While Aadhaar is not profiling you, there's enough information in the public domain to be able to do so
Invasion of privacy. That, in a nutshell, is the biggest objection to the government’s Aadhaar card scheme, and that is why, while allowing using of Aadhaar for PDS rations, the Supreme Court (SC) has said a larger bench will look at the issues arising out of the privacy concerns – it has to be mentioned here that, since the SC has also said that Aadhaar is not going to be mandatory for availing of even PDS benefits, chances are states that have not seeded their ration shop beneficiary data with Aadhaar so far are unlikely to do so now.
But this column is not really about the savings from making Aadhaar usage mandatory – the graphic has some details on this and those more interested can read ePDS, the Andhra way. This column is about the privacy issues the Supreme Court will be looking at, and what many are agitating about.
Before we even get to whether Aadhaar is an invasion of privacy, a few points need to be made. For one, Aadhaar is a database of biometrics, but it cannot be used to construct a profile of an individual – indeed, if the government is serious about making a case for Aadhaar, it needs to really stress this aspect of the database, maybe even invite hackers to have a crack at the database, with a huge reward for those who manage to crack it.
So, if a ration shop user wants to authenticate if a customer is indeed who she says she is, a fingerprint on a Point of Sale device will be SMS’d to the Aadhaar database, but the database itself does not know what the information is being sought for, or the details of the transaction. So, whether it is an LPG subsidy or a scholarship, Aadhaar’s database has no knowledge of why it is being asked to authenticate a biometric. In that sense, it can never be used to create a profile.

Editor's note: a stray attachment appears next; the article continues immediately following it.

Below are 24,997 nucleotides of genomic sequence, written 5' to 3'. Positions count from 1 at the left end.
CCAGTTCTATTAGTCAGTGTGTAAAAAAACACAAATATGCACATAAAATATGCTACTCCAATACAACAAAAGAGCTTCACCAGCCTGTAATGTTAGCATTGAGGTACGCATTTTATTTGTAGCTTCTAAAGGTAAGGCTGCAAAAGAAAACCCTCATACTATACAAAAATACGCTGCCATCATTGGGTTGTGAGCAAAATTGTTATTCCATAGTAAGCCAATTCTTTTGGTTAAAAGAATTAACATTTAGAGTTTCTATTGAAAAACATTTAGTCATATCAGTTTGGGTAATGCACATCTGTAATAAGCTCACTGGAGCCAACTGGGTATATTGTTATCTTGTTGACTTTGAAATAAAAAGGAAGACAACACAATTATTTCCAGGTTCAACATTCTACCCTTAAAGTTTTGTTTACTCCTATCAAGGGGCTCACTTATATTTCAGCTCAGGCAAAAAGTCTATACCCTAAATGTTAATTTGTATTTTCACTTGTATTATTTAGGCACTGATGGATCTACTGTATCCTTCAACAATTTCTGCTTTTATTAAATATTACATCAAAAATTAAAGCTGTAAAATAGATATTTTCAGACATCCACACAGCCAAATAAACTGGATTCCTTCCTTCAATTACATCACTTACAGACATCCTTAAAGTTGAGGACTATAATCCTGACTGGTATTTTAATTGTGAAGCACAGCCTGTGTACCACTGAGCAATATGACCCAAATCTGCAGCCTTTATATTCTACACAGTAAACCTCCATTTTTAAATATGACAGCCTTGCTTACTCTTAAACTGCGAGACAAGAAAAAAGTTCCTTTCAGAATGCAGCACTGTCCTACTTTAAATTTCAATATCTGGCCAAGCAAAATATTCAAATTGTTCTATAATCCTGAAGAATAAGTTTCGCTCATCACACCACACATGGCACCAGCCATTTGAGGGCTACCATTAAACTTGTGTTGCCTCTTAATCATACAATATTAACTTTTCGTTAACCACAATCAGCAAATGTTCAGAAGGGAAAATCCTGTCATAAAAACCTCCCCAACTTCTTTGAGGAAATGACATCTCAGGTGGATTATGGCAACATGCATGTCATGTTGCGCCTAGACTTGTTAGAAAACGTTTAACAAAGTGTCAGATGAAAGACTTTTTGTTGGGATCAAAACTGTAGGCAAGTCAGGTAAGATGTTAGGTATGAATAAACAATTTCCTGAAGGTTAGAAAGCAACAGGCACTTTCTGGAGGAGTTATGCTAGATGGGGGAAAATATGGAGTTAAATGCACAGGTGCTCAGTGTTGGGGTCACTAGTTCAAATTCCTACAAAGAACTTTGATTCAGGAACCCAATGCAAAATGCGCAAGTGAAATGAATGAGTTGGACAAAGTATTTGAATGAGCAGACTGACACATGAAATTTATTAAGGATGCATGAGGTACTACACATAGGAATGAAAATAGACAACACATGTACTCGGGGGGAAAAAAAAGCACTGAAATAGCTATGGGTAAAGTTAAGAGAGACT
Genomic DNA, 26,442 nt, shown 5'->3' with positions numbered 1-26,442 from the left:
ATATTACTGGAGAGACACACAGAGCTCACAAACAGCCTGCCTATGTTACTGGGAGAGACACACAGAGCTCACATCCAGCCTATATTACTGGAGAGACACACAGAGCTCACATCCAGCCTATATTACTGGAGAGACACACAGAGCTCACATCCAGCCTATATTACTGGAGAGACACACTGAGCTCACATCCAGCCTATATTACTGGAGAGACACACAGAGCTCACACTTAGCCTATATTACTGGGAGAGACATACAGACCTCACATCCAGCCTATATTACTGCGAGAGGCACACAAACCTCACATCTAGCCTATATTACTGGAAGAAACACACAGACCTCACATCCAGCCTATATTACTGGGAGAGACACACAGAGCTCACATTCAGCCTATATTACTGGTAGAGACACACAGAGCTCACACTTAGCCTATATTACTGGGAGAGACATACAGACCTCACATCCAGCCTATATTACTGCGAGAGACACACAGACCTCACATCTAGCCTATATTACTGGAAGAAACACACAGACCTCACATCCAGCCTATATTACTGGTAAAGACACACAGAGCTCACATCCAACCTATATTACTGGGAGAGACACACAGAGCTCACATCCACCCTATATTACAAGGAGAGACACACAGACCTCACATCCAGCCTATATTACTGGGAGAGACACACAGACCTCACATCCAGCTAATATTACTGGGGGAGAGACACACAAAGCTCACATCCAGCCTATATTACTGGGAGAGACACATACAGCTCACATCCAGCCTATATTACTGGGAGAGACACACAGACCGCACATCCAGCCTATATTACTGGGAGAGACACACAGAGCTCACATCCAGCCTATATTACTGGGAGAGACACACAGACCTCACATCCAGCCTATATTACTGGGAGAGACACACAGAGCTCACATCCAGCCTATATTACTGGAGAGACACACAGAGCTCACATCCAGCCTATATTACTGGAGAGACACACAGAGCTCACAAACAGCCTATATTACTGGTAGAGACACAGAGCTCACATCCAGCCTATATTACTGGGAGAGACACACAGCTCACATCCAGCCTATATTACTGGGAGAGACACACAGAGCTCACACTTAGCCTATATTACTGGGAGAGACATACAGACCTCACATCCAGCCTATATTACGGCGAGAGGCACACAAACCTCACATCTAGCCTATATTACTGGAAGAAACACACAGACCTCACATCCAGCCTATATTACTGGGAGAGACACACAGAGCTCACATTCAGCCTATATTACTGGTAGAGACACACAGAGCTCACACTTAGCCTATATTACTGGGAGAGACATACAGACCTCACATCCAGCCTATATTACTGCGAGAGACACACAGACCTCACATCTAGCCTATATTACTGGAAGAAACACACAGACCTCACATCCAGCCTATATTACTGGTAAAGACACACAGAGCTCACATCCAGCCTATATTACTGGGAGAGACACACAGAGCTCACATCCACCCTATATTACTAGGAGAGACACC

Also, it is important to keep in mind that each one of us using mobile phone apps is signing away our privacy to a large extent, given how the apps want access to our contacts and, in many cases, also keep data on where we’re at any particular point – say no to this access, and you can’t even load the app on your phone. Superimpose this location data on top of any half-decent map of a city, and it means most apps know where we are eating, sleeping or shopping, and for how long. So it does seem a bit farcical to complain about invasion of privacy, having legally signed away your rights to do this.
But even those who have not done so are in danger of having a lot of their data out in the public domain, and putting together a profile of sorts based on this is not very difficult. The Election Commission, for instance, has electoral rolls available for every constituency. While this has only a certain amount of information, smart users can use this as a climbing tool, using information from this database to glean information from others, and then still others.
One such firm of data jocks, Fourth Lion in Bangalore, has run election campaigns for several people using the power of data – beginning with that from the election commission – to construct a profile of voters, in order to canvass them with as personalized a message as possible. The Election Commission’s database is in PDF form, but digitizing that isn’t much of a challenge for good analytics professionals. Compiling voter IDs at the same address, for instance, allows candidates to send one letter to the head of the household reminding him, for instance, that he needed to vote along with other members of his family. Run the name against another database, and it is possible to customize the language of the letter – Hindi, Tamil etc – giving the impression the candidate knows his electorate very well, right down to the names of his wife and children. Run the database with, for instance, one from the local electric utilities’ load shedding in an area, and the candidate’s letter could even talk of the unfortunate 2-hour power outage the previous week! A general survey – using PIN numbers in the Election Commission’s database – similarly, would let you know if the candidate lived in an affluent neighbourhood, to help customize the message. Fourth Lion, of course, is not the only company that does such work, the Bharatiya Janata Party (BJP) has an army of data jocks gleaning information about the electorate that BJP candidates can use.